Guidelines for using movement science to inform biodiversity policy

Barton, Philip S., Lentini, Pia E., Alacs, Erika, Bau, Sana, Buckley, Yvonne M., Burns, Emma L., Driscoll, Don A., Guja, Lydia K., Kujala, Heini, Lahoz-Monfort, Jose J., Mortelliti, Alessio, Nathan, Ran, Rowe, Ross and Smith, Annabel L. 2015, Guidelines for using movement science to inform biodiversity policy, Environmental management (New York): an international journal for decision-makers, scientists and environmental auditors, vol. 56, no. 4, pp. 791-801, doi: 10.1007/s00267-015-0570-5.

Attached Files
Name Description MIMEType Size Downloads

Title Guidelines for using movement science to inform biodiversity policy
Author(s) Barton, Philip S.
Lentini, Pia E.
Alacs, Erika
Bau, Sana
Buckley, Yvonne M.
Burns, Emma L.
Driscoll, Don A.ORCID iD for Driscoll, Don A. orcid.org/0000-0002-1560-5235
Guja, Lydia K.
Kujala, Heini
Lahoz-Monfort, Jose J.
Mortelliti, Alessio
Nathan, Ran
Rowe, Ross
Smith, Annabel L.
Journal name Environmental management (New York): an international journal for decision-makers, scientists and environmental auditors
Volume number 56
Issue number 4
Start page 791
End page 801
Total pages 11
Publisher Springer
Place of publication New York, N.Y.
Publication date 2015-06-23
ISSN 0364-152X
1432-1009
Keyword(s) Connectivity
Conservation policy
Decision
Dispersal
Government
Impact assessment
Intervention
Management
Migration
Restoration
Risk assessment
Threatened species
Translocation
Summary Substantial advances have been made in our understanding of the movement of species, including processes such as dispersal and migration. This knowledge has the potential to improve decisions about biodiversity policy and management, but it can be difficult for decision makers to readily access and integrate the growing body of movement science. This is, in part, due to a lack of synthesis of information that is sufficiently contextualized for a policy audience. Here, we identify key species movement concepts, including mechanisms, types, and moderators of movement, and review their relevance to (1) national biodiversity policies and strategies, (2) reserve planning and management, (3) threatened species protection and recovery, (4) impact and risk assessments, and (5) the prioritization of restoration actions. Based on the review, and considering recent developments in movement ecology, we provide a new framework that draws links between aspects of movement knowledge that are likely the most relevant to each biodiversity policy category. Our framework also shows that there is substantial opportunity for collaboration between researchers and government decision makers in the use of movement science to promote positive biodiversity outcomes.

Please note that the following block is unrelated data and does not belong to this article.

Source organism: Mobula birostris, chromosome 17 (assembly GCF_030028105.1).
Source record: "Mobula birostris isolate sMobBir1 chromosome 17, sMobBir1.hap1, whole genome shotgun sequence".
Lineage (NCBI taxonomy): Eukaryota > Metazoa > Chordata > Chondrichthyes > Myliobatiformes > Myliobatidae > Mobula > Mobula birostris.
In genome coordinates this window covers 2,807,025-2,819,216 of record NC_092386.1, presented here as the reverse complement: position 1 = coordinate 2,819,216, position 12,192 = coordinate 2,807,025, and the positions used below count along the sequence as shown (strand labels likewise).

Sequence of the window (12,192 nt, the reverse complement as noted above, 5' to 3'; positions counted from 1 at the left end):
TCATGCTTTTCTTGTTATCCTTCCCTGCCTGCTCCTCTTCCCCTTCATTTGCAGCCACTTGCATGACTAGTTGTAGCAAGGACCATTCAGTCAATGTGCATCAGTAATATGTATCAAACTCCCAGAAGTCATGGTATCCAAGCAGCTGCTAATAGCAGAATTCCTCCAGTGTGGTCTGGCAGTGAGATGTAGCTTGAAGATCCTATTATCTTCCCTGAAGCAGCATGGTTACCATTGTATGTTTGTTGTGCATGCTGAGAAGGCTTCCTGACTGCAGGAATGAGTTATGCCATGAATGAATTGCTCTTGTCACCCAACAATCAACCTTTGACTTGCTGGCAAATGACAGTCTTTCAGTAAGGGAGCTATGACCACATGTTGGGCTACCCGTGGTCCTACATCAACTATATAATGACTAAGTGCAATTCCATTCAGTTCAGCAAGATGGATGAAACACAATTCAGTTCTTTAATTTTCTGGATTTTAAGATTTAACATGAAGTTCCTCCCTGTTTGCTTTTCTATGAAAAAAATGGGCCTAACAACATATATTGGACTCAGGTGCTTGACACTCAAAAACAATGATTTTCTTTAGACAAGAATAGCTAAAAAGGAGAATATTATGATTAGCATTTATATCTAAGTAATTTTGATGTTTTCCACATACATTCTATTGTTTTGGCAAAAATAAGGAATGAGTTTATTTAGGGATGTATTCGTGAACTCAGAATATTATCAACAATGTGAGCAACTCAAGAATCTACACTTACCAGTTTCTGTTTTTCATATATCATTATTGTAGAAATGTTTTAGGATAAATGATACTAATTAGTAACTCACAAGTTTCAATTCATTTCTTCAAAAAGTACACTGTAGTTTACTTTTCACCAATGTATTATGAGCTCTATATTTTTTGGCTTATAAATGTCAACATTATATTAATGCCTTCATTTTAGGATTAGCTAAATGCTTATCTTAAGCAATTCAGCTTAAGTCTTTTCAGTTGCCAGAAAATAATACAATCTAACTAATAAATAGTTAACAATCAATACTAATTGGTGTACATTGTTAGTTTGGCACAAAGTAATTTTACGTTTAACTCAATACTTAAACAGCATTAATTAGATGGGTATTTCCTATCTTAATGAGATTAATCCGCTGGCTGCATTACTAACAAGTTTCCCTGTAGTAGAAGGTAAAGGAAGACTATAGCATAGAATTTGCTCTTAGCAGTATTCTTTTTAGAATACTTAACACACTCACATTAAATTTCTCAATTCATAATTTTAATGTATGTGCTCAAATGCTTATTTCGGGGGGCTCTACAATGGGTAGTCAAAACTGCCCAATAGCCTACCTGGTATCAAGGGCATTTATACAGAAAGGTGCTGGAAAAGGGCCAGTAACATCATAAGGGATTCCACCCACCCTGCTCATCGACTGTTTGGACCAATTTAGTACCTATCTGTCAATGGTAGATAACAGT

Language eng
DOI 10.1007/s00267-015-0570-5
Field of Research 050202 Conservation and Biodiversity
Socio Economic Objective 970105 Expanding Knowledge in the Environmental Sciences
HERDC Research category C1.1 Refereed article in a scholarly journal
ERA Research output type C Journal article
Copyright notice ©2015, Springer
Persistent URL http://hdl.handle.net/10536/DRO/DU:30078604

Connect to link resolver
 
Unless expressly stated otherwise, the copyright for items in DRO is owned by the author, with all rights reserved.

Versions
Version Filter Type
Citation counts: TR Web of Science Citation Count  Cited 12 times in TR Web of Science
Scopus Citation Count Cited 12 times in Scopus
Google Scholar Search Google Scholar
Access Statistics: 80 Abstract Views, 3 File Downloads  -  Detailed Statistics
Created: Thu, 03 Dec 2015, 14:56:11 EST

Every reasonable effort has been made to ensure that permission has been obtained for items included in DRO. If you believe that your rights have been infringed by this repository, please contact drosupport@deakin.edu.au.